Bruichladdich in a nutshell:
owner: Bruichladdich Distillery Co
location: 55° 45’ 58” N 06° 21’ 42.5” W
capacity: 1,500,000 litres
washbacks: 6 Oregon pine
stills: 4 + 1 Lomond still
source of water: springs at Octomore farm
Located on the side of Loch Indaal from Bowmore on the island of Islay, Bruichladdich is a distillery that hardly anyone had heard about at the end of the 20th century, and the whisky produced there was a disappointment to many – how come, Islay whisky without the peat smoke? After the takeover by Murray McDavid in 2000, with Jim McEwan heading production, who abandoned Bowmore for Bruichladdich, the distillery underwent a true revolution, as a result of which the still and its products gained a really strong position on the whisky market. No wonder Rémy Cointreau were prepared to dish out 58 million pounds in 2012, in order to become the owner of that buoyant, successful Islay distillery.
The distillery dates back to 1881, when Barnett Harvey built the plant in the village of Bruichladdich on the northern coast of Loch Indaal. It was his three sons’ money that was used to fund the project. The money was left in Barnett’s brother’s will to the boys, so officially it is the brothers William, Robert and John Harvey who are remembered as the first owners of Bruichladdich. One of them, William, took over as the plant’s manager in 1889, and remained in that position until 1937. Besides numerous and relatively frequent changes in ownership, events in the history of Bruichladdich that are worth mentioning include the decommissioning of the maltings in 1961 and increasing the number of stills to four in 1975. In 1993 production stopped for a while, and in January 1995 the distillery ceased production for good.
Then comes the year 2000 and the transaction for 6.5 million pounds, as a result of which the distillery is sold by JBB Greater Europe to a consortium consisting of 25 partners headed by Mark Reynier of Murray McDavid. From now on, the distillery becomes the realm of Jim McEwan, and some of the warehouses are used for maturing casks of whisky from various distilleries that belong to Murray McDavid. Based on the old stocks purchased with the distillery, a new core range is composed, the labelling and bottle shapes change, and the new 10 year-old Bruichladdich takes the market by storm. Apart from that, new 15yo and 20yo expressions are launched. All of them a extremely well received by whisky enthusiasts.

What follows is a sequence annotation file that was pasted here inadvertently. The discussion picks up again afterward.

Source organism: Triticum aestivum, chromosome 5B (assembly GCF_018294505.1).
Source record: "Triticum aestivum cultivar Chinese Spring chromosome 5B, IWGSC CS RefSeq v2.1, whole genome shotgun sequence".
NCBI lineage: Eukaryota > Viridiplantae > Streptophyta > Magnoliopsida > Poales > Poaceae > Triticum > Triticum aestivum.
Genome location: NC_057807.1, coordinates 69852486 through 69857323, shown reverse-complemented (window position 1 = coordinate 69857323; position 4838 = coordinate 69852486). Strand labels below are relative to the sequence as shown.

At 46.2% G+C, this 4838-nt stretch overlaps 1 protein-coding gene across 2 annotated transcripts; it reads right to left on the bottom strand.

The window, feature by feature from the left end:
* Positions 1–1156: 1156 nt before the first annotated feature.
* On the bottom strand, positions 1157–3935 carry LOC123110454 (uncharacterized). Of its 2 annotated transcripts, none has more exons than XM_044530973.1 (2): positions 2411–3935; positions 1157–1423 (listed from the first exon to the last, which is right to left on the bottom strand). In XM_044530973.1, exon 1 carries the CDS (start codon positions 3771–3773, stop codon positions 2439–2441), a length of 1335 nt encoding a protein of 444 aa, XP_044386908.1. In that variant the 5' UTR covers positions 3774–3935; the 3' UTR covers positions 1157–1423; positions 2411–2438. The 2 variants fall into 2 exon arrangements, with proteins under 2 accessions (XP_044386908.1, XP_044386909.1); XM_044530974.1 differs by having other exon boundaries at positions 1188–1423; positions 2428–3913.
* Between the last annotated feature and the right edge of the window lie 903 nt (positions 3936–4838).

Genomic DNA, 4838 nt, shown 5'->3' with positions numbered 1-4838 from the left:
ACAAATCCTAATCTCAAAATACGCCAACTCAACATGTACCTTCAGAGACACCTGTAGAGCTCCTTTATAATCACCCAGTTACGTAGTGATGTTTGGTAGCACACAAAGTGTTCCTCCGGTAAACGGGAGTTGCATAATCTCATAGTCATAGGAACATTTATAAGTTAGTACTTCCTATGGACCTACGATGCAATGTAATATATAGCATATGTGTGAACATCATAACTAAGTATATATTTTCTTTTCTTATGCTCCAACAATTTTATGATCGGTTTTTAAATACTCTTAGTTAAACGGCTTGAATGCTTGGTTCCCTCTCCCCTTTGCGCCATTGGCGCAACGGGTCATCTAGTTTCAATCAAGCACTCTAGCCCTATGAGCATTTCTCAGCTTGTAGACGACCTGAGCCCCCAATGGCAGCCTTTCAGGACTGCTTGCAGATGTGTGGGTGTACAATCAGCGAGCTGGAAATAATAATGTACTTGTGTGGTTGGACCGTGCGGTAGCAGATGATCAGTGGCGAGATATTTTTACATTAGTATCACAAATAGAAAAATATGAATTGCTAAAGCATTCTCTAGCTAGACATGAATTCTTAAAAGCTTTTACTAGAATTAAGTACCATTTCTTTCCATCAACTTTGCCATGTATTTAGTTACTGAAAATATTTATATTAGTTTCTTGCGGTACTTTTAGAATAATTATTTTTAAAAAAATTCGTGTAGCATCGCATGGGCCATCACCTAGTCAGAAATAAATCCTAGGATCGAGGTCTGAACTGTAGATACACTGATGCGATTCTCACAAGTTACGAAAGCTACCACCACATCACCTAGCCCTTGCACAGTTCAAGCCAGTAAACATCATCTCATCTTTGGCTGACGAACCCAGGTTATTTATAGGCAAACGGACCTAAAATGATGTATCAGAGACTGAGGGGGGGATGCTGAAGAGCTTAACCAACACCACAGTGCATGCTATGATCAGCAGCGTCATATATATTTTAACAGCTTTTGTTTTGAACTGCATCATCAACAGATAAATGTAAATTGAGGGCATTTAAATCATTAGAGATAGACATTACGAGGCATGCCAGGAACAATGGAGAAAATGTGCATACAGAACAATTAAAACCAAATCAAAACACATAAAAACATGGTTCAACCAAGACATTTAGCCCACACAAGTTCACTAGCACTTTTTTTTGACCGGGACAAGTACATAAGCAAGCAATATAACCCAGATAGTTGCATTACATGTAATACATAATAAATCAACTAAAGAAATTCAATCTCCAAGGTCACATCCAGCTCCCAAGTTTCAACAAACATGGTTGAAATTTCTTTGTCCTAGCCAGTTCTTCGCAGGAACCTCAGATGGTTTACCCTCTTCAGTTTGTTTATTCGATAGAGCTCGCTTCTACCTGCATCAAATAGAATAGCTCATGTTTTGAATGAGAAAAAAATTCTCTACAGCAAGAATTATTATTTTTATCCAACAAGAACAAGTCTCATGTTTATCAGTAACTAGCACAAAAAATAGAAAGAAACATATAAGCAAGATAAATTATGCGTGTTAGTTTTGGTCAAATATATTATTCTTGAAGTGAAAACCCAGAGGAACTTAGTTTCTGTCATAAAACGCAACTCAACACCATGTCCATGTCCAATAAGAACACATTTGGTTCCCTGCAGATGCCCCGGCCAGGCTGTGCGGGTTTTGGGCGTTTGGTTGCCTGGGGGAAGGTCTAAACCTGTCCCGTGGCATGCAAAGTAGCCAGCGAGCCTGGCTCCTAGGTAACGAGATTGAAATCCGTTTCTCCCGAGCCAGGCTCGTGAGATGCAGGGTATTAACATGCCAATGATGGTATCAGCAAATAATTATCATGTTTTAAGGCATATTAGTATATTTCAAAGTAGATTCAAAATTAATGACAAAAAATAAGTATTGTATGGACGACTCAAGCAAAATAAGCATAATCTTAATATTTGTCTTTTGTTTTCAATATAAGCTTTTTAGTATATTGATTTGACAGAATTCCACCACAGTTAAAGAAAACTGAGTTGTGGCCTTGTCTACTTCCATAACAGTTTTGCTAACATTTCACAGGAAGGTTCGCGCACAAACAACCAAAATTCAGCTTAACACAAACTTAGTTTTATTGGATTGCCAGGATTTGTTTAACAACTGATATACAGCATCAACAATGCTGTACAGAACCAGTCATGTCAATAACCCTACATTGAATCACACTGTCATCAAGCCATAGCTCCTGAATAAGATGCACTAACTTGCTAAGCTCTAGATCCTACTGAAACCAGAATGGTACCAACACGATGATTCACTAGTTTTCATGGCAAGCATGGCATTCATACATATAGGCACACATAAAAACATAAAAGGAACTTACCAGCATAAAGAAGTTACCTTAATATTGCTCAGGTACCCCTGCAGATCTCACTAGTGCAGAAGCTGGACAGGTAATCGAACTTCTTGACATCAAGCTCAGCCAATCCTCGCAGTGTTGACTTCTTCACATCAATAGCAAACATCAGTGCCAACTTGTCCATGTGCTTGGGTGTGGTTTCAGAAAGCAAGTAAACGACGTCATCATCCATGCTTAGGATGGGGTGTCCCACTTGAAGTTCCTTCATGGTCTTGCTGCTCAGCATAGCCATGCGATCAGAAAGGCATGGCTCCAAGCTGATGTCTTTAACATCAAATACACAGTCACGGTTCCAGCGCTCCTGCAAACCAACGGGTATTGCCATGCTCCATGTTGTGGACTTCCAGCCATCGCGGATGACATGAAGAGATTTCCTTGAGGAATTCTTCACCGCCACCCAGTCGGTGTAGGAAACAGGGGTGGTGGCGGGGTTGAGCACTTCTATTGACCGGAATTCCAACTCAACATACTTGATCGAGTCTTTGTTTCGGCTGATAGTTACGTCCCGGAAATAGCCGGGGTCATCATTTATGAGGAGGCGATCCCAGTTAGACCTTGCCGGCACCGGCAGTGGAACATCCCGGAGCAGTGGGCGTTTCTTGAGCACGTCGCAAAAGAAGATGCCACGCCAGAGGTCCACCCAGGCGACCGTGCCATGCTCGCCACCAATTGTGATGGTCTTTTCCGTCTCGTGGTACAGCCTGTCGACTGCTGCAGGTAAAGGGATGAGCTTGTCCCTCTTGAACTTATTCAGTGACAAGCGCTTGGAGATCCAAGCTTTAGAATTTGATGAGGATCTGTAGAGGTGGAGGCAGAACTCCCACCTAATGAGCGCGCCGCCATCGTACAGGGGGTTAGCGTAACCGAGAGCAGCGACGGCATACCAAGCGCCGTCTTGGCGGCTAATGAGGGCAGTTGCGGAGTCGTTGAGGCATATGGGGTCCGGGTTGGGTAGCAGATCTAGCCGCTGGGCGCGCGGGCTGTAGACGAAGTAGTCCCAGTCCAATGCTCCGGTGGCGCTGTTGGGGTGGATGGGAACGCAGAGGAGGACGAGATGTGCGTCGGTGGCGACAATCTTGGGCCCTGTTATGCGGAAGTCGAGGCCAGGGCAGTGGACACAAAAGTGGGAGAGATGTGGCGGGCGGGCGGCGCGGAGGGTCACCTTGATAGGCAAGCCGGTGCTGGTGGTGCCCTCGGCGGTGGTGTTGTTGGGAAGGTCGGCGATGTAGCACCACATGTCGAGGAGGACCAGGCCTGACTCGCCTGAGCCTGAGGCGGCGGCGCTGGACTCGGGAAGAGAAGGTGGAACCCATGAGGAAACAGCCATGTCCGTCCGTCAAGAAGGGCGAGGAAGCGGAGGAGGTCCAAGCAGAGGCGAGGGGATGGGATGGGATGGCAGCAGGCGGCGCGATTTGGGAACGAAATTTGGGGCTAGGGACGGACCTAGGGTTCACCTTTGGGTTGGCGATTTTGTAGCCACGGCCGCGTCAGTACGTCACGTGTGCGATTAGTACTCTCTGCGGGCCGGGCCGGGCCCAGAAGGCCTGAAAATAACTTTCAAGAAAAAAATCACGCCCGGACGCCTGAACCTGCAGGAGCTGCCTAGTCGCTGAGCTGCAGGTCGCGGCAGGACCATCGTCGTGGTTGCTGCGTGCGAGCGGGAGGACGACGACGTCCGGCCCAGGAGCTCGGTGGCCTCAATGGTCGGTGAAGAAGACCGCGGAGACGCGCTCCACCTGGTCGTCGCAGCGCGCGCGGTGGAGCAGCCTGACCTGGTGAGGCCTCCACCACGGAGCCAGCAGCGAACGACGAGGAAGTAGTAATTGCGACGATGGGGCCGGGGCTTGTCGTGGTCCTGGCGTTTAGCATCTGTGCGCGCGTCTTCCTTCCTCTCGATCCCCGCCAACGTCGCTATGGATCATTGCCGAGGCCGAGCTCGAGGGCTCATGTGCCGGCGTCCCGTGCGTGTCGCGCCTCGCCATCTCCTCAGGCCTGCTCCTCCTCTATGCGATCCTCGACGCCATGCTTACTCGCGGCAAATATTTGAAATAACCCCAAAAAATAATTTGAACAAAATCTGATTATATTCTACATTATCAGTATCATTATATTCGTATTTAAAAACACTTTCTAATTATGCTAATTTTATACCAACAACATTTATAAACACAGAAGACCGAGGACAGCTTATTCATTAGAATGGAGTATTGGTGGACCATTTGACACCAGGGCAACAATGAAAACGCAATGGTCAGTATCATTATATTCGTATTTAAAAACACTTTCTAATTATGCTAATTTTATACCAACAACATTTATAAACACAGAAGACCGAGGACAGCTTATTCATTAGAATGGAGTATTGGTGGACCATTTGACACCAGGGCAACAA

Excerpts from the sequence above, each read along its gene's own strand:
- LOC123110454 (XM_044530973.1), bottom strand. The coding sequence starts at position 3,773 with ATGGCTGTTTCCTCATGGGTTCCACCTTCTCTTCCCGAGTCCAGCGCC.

Being an independent distillery, Bruichladdich unleashes he creative powers of Jim McEwan, a personage well-known in the world of whisky. Some of the whisky maturing in the warehouses is re-racked into various types of casks – wine, rum, sherry, madeira, port. There are experiments with unusually high levels of malt peating (Octomore whisky, peated at 80, 140, 167, 208 or even 258 ppm, depending on the batch). In early 2006 the news spread about experiments with quadruple distilled whisky from Bruichladdich, there is the Lomond still, the only one of its kind in the whisky industry, being installed there, and so on. All of that focuses a lot of attention on Bruichladdich, which develops at an unprecedented pace and soon becomes the largest single employer on the island. The plant gets its own bottling line, which makes it one of the very few stills capable of performing an entire production process – from grain to bottle – on one site.
In accordance with Jim McEwan’s philosophy, who says a whisky maker should be like a fashion designer – continually surprise their customers with all-new collections, the market is virtually flooded with countless new expressions of the whisky made here under three basic brands – traditionally unpeated Bruichladdich, peated Port Charlotte (40 ppm) and highly peated Octomore (80 ppm and more). However, as much as Bruichladdich could be bottled immediately after the distillery takeover, based on the old stocks, Port Charlotte and Octomore had to wait a bit for the respective spirits to mature. Port charlotte was launched in 2006 and Octomore in 2008. In 2014 an ultra-peated Octomore 06.3 was launched, with an unbelievable peating level of 258 ppm.
The Lomond still, that was mentioned before, is not used to make whisky, but a highly regarded The Botanist gin. The quadruple distilled Bruichladdich X4+3 Perilous Whisky was rather coldly received, but one must not forget that whisky distilled to such high levels can spend long decades maturing before the alcohol content drops below the legal level of 40% vol., which will make it the most expensive whisky in the world one day, according to Jim McEwan. Sounds logical.
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